This is designing for failure. In the monolith world (which remember no longer exists) we would design and develop for the happy path and really never for the sad path. By having a service based architecture we need to design and develop for the failure cases. Some guy digging in his front yard could cut a piece of fiber and bring our monolith app to the ground. By designing for a service not being there and allowing the product to continue to function is at utmost important. In the monolith app dev’s sometimes would not think this way because everything is self contained by in a decentralized architecture you are forced to think about the failure case and how to handle it in a graceful way that doesn’t affect the user’s experience too much.
Part of this thought of designing for failure is having immutable code. When introducing new code you MUST not affect the functionality of previous code. In a product that has a UI this is a little harder to do but can be done with feature flags and A/B testing but with an API based service changing the inputs and outputs of a service is a big no-no. If you absolutely must do this at least have a deprecation period of N+2 or 3 to give customers and consumers of your service some advanced warning that changes are coming. Ideally you wouldn’t deprecate an API, just revision your API, for example if you are using HTTP REST API’s just use
/api/v1.0/ and for your next version
/api/v1.1/ as a prefix.
Real world Microservices architecture
In the real world we would probably have a database, some business logic service (probably multiple of these), a UI service, our basic three tier app but this time disjoint from each other. See below. The “glue” between the services is supposed to be something light-weight, you can use HTTP REST API’s but more recently there has been a move to a messaging based “glue”. In particular like MQTT or AMQP. This is great as it allows a service to be a “worker” or a client of another service, or in queuing terms, producers and consumers.
How to use Bluemix to create Microservices
To demonstrate this real world example let’s talk about how this would work in Bluemix. In Bluemix we can create a bunch of services, in case they will be in Node.js and the “glue” between our services will be MQLight. An important point we should talk about here is the notion of producer/consumer (pub/sub) vs round-robin queuing.
For our example let’s say we have a service that is scaled out to 5 nodes (we must be really popular). Each of these nodes is a worker for some business process, in this case let’s say sending a registration email. When someone sign’s up for our site we want to send them a registration email, we don’t want each of the 5 nodes of our service emailing the person. I would probably walk away from something if I got 5 duplicate registration emails. In this case we want round-robin queuing.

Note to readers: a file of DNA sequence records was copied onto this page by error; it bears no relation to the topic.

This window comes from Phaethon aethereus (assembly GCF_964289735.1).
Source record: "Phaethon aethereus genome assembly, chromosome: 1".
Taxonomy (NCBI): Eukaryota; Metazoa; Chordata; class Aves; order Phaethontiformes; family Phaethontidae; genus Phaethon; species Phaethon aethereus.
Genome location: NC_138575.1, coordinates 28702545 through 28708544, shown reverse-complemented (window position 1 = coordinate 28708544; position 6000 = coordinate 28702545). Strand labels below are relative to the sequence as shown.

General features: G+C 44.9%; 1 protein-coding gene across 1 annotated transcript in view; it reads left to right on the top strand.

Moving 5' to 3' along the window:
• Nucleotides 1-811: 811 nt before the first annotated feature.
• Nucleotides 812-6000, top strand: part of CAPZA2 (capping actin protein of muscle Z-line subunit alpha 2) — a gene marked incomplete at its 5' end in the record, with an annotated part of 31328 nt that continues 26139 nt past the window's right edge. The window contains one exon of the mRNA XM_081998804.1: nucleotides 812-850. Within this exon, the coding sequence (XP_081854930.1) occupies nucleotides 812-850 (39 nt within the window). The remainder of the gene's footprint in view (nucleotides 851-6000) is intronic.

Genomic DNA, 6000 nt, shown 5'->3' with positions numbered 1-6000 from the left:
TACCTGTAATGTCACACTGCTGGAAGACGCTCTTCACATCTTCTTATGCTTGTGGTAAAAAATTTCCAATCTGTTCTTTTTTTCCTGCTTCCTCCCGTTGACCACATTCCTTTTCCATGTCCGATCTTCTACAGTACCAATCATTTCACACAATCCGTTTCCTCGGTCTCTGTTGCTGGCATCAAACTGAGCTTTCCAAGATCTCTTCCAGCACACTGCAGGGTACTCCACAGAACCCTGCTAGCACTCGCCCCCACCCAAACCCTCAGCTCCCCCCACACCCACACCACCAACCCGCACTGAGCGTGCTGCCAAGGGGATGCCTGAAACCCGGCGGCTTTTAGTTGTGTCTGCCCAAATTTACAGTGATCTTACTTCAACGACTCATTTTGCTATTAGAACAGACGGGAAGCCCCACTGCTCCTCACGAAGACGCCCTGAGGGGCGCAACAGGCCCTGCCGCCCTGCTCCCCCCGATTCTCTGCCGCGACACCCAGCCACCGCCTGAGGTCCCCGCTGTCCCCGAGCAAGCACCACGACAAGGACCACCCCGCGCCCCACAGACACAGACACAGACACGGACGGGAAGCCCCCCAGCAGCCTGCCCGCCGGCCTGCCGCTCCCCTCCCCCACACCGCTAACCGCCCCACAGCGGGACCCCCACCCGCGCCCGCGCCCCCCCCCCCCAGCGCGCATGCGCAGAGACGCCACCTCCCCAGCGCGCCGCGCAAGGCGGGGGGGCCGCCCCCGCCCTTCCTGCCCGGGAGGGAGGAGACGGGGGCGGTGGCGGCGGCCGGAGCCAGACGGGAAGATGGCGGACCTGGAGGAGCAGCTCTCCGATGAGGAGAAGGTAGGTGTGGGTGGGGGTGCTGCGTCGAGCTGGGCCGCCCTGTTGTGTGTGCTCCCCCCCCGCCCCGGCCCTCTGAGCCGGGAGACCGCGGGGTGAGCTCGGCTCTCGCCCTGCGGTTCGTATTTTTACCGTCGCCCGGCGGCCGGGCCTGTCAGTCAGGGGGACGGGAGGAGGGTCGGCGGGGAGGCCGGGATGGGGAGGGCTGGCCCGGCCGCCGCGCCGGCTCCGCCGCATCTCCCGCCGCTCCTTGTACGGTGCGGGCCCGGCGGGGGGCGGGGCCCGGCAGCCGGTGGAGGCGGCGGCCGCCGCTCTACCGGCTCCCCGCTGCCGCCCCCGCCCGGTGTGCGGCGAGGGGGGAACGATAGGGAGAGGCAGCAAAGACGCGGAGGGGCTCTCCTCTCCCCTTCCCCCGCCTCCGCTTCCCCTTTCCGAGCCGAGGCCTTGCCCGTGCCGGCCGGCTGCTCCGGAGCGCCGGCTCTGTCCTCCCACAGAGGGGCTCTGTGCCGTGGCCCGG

However on the converse side there is cases where we want producer/consumer (pub/sub queuing). This effectively means all 5 nodes of a service will receive the same message and respond. Let’s say we have a UI service that is the front-end for a real time chat service. If our application is scaled out to 5 nodes how can we properly propagate chat messages to all the connected clients. The answer is allowing each front-end service to receive the same message to relay to all the clients.
When architecting your microservices you need to keep queuing in mind and how clients and services communicate with each other. Make sure you choose a queuing technology that supports your desired behavior of pub/sub or round-robin.
So where does this leave us in Bluemix? MQLight, with MQLight you can easily do pub/sub and round-robin with the same service provider. This is great because as the developer I don’t have to use two different messaging providers.
Example App in Bluemix
So let’s build something to demonstrate all of this. The example app we will be building contains a front-end service that allows users to enter text and another service that will convert it to upper case. While this is not a real world example it demonstrates microservices using backend workers.
A real world example might be an image processing app that applies a sexy filter to an image it and then uploads it to Instagram. If we did this we could break this up into three services. A web service that accepts an image over http(s), our sexy filter engine (maybe imagemagick), then a service that uploads the image to our social media network of choice.
So back to our example app of converting text to uppercase. The UI is below, our UI doesn’t lock when we submit data and we can keep using it. As results are finished processing in our “text uppercase” service, results are delivered real time to our front-end service.
To make this seem more world the example code introduces some timeouts/waits to make it seem like some backend processing is going on in a microservice. To get this running follow the following steps.
git clone https://hub.jazz.net/git/ibmmq/mqlight-worker-offload-sample-node cf create-service MQLight standard MQLight-sampleservice cf push
What the above does is checkout some example code that contains a front-end service and a back-end service that does our “text uppercasing” and creates a QLight to provide the messaging between our two services.
Once the cf push command is done running (it might take a bit) we should see something like the following saying our apps are up.
Text processing service:
Showing health and status for app MQL.sample.node.backend in org [email protected] / space demos as [email protected] OK requested state: started instances: 2/2 usage: 256M x 2 instances urls: last uploaded: Mon Jan 19 18:52:05 +0000 2015 state since cpu memory disk #0 running 2015-01-19 01:53:08 PM 0.0% 11.8M of 256M 75.8M of 1G #1 running 2015-01-19 01:53:05 PM 0.0% 11.5M of 256M 75.8M of 1G Front-end service: Showing health and status for app MQL.sample.node.frontend in org [email protected] / space demos as [email protected] OK requested state: started instances: 1/1 usage: 512M x 1 instances urls: mqlightsample-node-undeputed-trierarch.mybluemix.net last uploaded: Mon Jan 19 18:53:16 +0000 2015 state since cpu memory disk #0 running 2015-01-19 01:54:20 PM 0.0% 24.3M of 512M 78.7M of 1G
So let’s checkout the app, I have recorded a short video of it working. If you notice the text service is simulating things like a real world service might respond with results coming back as they finish being processed.
There will be some real world examples coming on how to use microservices in Bluemix since now we have a foundation on what microserivces are. Please stay tuned and follow me on Twitter at @jsloyer for some real world apps!
The replay of the webcast is available at here.